The geodetically derived interseismic moment deficit rate (MDR) provides a first-order constraint on earthquake potential and can play an important role in seismic hazard assessment, but quantifying uncertainty in MDR is a challenging problem that has not been fully addressed. We establish criteria for reliable MDR estimators, evaluate existing methods for determining the probability density of MDR, and propose and evaluate new methods. Geodetic measurements moderately far from the fault provide tighter constraints on MDR than those nearby. Previously used methods can fail catastrophically under predictable circumstances. The bootstrap method works well with strong data constraints on MDR, but can be strongly biased when network geometry is poor. We propose two new methods: the Constrained Optimization Bounding Estimator (COBE) assumes uniform priors on slip rate (from geologic information) and MDR, and can be shown through synthetic tests to be a useful, albeit conservative estimator; the Constrained Optimization Bounding Linear Estimator (COBLE) is the corresponding linear estimator with Gaussian priors rather than point-wise bounds on slip rates. COBE matches COBLE with strong data constraints on MDR. We compare results from COBE and COBLE to previously published results for the interseismic MDR at Parkfield, on the San Andreas Fault, and find similar results; thus, the apparent discrepancy between MDR and the total moment release (seismic and afterslip) in the 2004 Parkfield earthquake remains.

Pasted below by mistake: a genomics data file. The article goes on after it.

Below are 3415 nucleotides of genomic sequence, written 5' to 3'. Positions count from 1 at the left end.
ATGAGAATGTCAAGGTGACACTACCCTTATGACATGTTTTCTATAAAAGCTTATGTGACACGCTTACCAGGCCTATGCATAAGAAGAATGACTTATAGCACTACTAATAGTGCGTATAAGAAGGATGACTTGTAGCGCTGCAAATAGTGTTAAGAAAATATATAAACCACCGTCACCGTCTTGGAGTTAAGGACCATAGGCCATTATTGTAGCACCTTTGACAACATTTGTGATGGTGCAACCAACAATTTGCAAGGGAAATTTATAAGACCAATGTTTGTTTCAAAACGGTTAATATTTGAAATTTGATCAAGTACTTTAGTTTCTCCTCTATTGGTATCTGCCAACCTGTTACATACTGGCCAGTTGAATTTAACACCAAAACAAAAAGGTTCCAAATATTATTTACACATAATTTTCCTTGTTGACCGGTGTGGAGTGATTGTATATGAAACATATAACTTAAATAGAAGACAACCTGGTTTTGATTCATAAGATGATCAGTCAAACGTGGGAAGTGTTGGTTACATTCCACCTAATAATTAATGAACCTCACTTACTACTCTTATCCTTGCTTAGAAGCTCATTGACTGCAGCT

Geosciences and Geological and Petroleum Engineering


This work was supported by Proposal 14058 from the Southern California Earthquake Center. SCEC is funded by the NSF Cooperative AgreementEAR-0529922 and the USGS Cooperative Agreement07HQAG0008.

Keywords and Phrases

Earthquake Hazard; Geodesy; Moment Deficit

International Standard Serial Number (ISSN)


Document Type

Article - Journal

Document Version

Final Version

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© 2017 American Geophysical Union, All rights reserved.

Publication Date

01 Aug 2017